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A patient receives treatment at a hospital in Indonesia

Covid-19 patients get treatment in an emergency tent on July 18, 2021 in Bekasi, Indonesia. (Photo: Oscar Siagian/Getty Images)

'Therapeutics Nationalism'? Poor at Risk of Being Left Behind as Rich Buy Up New Covid Drug

"The U.S. government should challenge Merck to license molnupiravir more broadly."

Jake Johnson

Public health experts are voicing increased concern that poor countries—already denied adequate access to coronavirus vaccines—could be left behind once again as rich nations rush to buy up supplies of Merck's promising new Covid-19 drug before it has even won regulatory approval.

"Merck's intellectual property monopolies should not be permitted to obstruct global treatment access."

"Have we learned our lesson?" Rachel Cohen, North America regional executive director for the nonprofit group Drugs for Neglected Diseases Initiative, asked in an interview with Bloomberg on Tuesday. "The majority of people in low- and middle-income countries haven't been vaccinated and could potentially benefit tremendously from this treatment if they got it early enough."

The treatment in question is known as molnupiravir, an antiviral pill that—according to late-stage clinical trial results that have not yet been peer-reviewed—cut in half the risk of hospitalization or death in patients with mild to moderate cases of Covid-19. On Monday, Merck asked the U.S. Food and Drug Administration (FDA) to grant emergency use authorization for the treatment, which entails a five-day course of two pills every 24 hours.

The same day Merck announced the results of its trial last week, the New York Times reported that the Biden administration had "placed advance orders for 1.7 million courses of treatment, at a price of about $700 per patient"—a 4,000% markup from the cost of production, which researchers have estimated to be around $17.74.

Amid rapidly growing demand, Merck said it plans to double its manufacturing capacity for the new drug, which was developed with the help of large infusions of U.S. government funds. The New Jersey-based company has also promised to make the treatment widely available, but experts fear that rich countries' early attempts to snag supplies of the drug could mean limited access or complete exclusion for poor nations.

As Bloomberg reported Tuesday, "Some wealthy and middle-income nations, including Australia, Singapore, Malaysia, and Thailand, have followed the U.S. and already secured molnupiravir or started talks to obtain it."

"Nations that have struggled to vaccinate their populations," Bloomberg noted, "could end up in the back of the line for brand new therapies like Merck's pill."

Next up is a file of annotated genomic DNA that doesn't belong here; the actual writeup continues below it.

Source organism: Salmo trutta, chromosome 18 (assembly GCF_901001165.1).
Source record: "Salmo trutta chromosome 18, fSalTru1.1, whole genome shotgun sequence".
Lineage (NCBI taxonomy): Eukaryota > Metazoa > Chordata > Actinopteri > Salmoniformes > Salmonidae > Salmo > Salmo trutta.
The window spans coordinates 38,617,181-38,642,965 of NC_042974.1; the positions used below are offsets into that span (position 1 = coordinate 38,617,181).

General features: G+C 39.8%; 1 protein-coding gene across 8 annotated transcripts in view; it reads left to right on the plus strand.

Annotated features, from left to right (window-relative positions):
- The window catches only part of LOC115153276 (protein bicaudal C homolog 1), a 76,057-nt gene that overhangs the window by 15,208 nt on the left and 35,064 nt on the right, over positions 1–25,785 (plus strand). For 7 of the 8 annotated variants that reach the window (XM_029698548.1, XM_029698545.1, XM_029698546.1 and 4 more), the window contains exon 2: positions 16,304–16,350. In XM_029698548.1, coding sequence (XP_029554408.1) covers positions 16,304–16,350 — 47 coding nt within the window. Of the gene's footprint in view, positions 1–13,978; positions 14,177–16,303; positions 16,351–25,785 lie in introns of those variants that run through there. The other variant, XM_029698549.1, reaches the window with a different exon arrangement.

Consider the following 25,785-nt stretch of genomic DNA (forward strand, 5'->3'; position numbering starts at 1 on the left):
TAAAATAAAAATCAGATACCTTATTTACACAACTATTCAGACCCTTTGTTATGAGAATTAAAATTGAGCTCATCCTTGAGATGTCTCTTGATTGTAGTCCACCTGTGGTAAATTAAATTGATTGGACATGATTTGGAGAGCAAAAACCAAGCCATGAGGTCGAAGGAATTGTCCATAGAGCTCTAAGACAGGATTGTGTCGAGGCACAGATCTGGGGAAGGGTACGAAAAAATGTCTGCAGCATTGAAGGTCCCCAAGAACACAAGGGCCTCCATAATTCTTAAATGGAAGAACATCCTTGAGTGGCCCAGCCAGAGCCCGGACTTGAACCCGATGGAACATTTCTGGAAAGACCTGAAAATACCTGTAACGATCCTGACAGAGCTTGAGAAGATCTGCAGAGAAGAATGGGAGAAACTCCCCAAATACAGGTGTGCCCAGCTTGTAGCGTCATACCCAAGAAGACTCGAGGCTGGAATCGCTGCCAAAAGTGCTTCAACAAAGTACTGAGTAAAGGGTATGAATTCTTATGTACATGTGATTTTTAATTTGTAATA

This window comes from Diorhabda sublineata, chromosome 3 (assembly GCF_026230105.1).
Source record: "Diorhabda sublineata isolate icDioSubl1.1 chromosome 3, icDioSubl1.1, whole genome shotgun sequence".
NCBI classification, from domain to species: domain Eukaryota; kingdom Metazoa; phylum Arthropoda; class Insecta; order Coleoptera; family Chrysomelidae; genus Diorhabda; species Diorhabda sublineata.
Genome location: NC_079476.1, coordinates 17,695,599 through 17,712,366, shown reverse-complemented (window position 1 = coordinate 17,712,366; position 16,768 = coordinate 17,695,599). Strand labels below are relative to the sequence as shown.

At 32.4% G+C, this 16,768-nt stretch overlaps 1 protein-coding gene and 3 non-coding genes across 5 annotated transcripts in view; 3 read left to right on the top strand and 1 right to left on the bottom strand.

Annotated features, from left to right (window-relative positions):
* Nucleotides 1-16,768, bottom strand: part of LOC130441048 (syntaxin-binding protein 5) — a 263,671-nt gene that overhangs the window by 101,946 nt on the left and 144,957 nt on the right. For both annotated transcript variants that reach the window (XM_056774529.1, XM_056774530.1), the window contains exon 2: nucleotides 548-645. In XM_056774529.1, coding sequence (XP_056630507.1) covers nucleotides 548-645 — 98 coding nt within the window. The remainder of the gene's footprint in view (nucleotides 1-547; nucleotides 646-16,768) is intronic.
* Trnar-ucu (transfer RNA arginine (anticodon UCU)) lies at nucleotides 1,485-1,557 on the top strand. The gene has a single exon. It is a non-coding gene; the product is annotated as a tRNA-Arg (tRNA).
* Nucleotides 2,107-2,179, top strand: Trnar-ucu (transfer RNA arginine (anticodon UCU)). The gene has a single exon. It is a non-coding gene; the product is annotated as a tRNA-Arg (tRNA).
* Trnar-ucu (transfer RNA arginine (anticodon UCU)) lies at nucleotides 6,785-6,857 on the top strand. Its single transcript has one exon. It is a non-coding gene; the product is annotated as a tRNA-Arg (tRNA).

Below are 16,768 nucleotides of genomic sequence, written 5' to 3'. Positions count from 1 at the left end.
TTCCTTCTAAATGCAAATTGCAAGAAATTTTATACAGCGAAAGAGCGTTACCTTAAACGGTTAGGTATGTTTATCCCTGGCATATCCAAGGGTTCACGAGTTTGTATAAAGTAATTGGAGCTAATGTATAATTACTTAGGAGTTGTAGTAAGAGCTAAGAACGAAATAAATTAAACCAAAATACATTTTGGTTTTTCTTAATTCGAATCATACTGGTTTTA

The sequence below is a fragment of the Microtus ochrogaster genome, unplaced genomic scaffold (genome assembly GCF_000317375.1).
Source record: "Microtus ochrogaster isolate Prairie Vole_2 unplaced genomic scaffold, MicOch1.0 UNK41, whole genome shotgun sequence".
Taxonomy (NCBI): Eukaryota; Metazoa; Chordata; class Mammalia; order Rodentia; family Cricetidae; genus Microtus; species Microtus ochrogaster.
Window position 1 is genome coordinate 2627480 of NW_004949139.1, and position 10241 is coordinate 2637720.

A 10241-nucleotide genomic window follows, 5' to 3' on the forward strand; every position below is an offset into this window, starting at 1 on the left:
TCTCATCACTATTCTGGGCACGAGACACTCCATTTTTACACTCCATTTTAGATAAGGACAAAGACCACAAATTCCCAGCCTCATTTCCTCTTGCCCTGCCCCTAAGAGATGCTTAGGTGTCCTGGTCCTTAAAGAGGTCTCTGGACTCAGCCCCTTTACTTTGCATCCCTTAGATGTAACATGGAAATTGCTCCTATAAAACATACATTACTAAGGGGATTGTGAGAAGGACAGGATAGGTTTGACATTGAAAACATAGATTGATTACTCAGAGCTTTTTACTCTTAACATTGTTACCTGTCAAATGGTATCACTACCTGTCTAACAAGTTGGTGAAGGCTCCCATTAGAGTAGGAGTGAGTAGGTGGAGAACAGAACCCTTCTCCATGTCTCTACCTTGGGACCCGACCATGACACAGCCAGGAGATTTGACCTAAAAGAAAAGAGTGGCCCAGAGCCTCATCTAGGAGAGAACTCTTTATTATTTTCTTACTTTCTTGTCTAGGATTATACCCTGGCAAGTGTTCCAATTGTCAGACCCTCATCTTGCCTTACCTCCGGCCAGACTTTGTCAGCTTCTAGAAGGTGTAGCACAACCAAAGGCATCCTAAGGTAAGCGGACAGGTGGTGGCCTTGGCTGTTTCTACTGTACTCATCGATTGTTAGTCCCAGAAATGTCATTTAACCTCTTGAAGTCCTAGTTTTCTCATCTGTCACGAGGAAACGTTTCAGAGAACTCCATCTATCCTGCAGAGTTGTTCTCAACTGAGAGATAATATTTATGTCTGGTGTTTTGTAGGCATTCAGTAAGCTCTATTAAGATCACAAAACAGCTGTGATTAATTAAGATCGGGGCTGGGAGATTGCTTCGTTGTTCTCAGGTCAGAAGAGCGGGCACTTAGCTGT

"The molnupiravir case illustrates why the 'TRIPS waiver' is so urgently needed."

Brook Baker, a professor at Northeastern University and a senior policy analyst for Health GAP, has warned of the emergence of "therapeutics nationalism"—a repeat of the "vaccine nationalism" that led to the present inequities in vaccine distribution. Less than 3% of people in low-income countries have received at least one coronavirus vaccine dose, according to the latest figures from Our World in Data.

"We have every reason to believe that there will be shortages of supply, needlessly high prices, and inadequate, overly restrictive voluntary licenses that will exclude countless people in urgent need around the world, including fully 50% of people living in low-income and middle-income countries (L/MICs) alone," Baker argued in a blog post on molnupiravir earlier this month. "This will lead to avoidable disease progression, more long-Covid, and increased deaths."

In anticipation of gaining regulatory approval from governments around the world, Merck has entered into voluntary licensing agreements with several generic manufacturers in India. But Baker and other experts fear such deals will not be sufficient to guarantee equitable access to molnupiravir.

"Even if the eight Indian generics make it to market and can satisfy this demand in licensed territories, Merck will be unable to meet the remaining 70% of global need," Baker wrote. "Merck's intellectual property monopolies should not be permitted to obstruct global treatment access. Merck should be forced to allow generic competition. The U.S. government should challenge Merck to license molnupiravir more broadly."

"An even better solution," Baker added, "would involve the long-delayed adoption of the temporary waiver of intellectual property right obligation at the World Trade Organization (WTO), which would allow countries to export and import generic molnupiravir without fear of state-to-state dispute settlement or infringement claims."

Leena Menghaney, South Asia head for Doctors Without Borders' Access Campaign, echoed Baker, saying in a statement Monday that "the molnupiravir case illustrates why the 'TRIPS waiver' is so urgently needed."

Rich European countries, Canada, and a handful of other nations are currently stonewalling the proposed patent waiver, and the Biden administration is facing protests over its failure to take on a more active role in the ongoing negotiations at the WTO.

"Instead of offering broad open licenses widely to all able manufacturers in different countries, a narrow voluntary license agreed by Merck in April 2021 only includes Indian generic companies, and hinders countries like Brazil from being able to produce and import generic versions and raw materials," Menghaney said. "Middle-income countries excluded from the license had 30 million Covid-19 infections in the first half of 2021, 50% of all infections in low- and middle-income countries."


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